Corporate universities have an identity problem. Many serve nonbusiness-related organizations, and so aren’t exactly corporate. None fit the profile of ordinary academic universities. But other than those small inconsistencies, they are doing just fine. In 1993, some 400 corporate universities were in operation. By 2001, this grew to 2,000. The real corporate university is more than a training department on steroids. Its mission is developing its organization’s next generation of leaders, shaping corporate culture and changing employee behavior. Famous examples include McDonald’s Hamburger University in Illinois, and Disney’s universities in Florida and California. Some corporate universities are quite large. The Defense Acquisitions University at the U.S. Department of Defense employs 550 faculty and staff members. Caterpillar, Inc.’s university has 100 staff members. Expert Mark Allen and other essay writers provide valuable, if jargon-burdened, advice on organizing and administering modern corporate universities. Allen planned this book for chief learning officers, corporate-university professionals, and training and instruction design professionals. GE’s Jack Welch and McDonald’s Ray Kroc saw the corporate university as the ideal way to develop employees, instill loyalty and improve productivity. If those are your goals as well, getAbstract recommends this informative book.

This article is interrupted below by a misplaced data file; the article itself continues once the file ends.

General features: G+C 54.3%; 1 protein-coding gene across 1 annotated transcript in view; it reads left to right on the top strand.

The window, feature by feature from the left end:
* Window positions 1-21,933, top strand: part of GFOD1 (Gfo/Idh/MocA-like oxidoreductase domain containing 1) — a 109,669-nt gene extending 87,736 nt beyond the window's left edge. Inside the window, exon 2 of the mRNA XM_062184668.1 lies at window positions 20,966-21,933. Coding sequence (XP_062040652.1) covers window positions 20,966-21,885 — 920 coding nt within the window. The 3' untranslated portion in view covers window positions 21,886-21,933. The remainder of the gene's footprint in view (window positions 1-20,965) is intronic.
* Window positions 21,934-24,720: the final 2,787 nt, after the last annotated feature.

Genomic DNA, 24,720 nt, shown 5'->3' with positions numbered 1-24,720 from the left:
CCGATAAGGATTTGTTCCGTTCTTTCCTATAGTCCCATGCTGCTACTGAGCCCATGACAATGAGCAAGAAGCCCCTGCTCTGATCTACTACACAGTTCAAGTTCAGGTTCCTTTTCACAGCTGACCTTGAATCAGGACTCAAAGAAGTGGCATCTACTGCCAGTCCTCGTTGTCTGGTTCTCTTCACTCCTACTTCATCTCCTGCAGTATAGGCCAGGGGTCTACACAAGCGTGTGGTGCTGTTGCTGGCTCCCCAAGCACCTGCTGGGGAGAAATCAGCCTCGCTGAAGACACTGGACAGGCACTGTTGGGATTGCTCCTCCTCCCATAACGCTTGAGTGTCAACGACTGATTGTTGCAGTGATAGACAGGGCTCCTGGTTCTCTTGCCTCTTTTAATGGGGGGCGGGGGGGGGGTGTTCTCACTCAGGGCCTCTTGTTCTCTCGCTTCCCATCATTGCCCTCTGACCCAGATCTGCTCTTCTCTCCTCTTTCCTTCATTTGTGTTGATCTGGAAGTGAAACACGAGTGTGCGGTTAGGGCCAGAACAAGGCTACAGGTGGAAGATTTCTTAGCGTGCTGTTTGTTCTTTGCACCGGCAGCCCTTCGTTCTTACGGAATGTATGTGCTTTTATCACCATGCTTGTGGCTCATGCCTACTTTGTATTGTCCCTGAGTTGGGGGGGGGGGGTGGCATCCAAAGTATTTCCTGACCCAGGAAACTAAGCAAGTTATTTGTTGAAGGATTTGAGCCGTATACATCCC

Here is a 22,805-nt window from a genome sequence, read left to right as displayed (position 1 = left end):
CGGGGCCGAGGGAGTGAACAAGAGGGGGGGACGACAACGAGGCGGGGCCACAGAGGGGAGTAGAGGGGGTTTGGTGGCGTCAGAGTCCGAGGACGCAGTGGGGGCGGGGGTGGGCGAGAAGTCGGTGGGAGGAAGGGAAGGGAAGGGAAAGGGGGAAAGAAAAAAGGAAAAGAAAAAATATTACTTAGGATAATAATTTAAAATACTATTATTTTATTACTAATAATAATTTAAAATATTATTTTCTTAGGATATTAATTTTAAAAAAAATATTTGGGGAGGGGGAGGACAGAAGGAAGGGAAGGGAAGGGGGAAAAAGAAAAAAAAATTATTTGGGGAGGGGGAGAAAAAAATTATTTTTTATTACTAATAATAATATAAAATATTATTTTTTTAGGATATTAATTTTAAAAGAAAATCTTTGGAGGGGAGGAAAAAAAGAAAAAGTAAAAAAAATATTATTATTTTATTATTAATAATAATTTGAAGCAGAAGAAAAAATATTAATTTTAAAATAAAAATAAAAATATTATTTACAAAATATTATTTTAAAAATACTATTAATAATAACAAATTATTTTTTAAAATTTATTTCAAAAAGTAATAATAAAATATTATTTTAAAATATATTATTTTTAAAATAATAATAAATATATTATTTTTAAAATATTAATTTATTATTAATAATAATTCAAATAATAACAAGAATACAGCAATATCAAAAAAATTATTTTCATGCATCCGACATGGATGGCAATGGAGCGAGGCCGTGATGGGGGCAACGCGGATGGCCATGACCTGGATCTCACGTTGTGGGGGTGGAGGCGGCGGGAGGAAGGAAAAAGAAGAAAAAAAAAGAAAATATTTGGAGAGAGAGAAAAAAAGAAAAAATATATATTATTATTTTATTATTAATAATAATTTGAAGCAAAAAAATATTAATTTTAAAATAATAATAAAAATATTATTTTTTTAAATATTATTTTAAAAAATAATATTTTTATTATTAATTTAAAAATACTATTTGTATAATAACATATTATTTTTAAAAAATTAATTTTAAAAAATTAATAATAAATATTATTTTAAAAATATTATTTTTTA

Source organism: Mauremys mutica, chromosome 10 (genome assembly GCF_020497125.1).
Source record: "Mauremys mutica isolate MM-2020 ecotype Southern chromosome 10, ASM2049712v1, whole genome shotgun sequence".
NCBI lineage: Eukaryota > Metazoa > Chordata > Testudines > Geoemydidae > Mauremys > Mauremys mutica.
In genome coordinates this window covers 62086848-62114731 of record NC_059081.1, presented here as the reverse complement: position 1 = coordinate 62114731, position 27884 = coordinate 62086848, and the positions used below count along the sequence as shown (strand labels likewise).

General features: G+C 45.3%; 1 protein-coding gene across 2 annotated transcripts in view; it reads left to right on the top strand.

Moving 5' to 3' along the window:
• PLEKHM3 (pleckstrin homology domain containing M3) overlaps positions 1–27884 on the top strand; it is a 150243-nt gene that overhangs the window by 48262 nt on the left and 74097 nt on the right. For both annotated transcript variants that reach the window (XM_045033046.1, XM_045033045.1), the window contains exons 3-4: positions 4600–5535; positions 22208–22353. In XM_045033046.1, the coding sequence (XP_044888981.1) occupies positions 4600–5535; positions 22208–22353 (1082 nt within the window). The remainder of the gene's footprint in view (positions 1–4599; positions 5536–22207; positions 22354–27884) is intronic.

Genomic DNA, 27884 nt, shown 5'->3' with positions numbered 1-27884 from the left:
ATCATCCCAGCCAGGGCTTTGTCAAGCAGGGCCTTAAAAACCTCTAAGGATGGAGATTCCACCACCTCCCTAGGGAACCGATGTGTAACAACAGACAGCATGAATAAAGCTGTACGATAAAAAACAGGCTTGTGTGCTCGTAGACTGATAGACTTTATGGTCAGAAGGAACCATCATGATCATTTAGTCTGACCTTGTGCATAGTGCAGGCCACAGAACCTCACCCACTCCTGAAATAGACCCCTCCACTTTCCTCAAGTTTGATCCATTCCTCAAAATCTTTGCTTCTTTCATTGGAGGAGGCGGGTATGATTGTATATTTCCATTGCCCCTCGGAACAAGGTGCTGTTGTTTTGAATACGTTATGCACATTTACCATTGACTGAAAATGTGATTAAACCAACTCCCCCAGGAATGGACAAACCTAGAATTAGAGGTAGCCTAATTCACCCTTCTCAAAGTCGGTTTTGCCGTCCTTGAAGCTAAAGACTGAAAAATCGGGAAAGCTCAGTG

In this summary, you will learn
- Why organizations have corporate universities;
- How corporate universities serve companies, nonprofits and governmental entities;
- How to program your corporate university; and
- How a corporate university can shape organizational culture and employee behavior.
About the Author
Mark Allen, Ph.D., author, consultant and speaker, is an international authority on corporate universities and nontraditional higher education.
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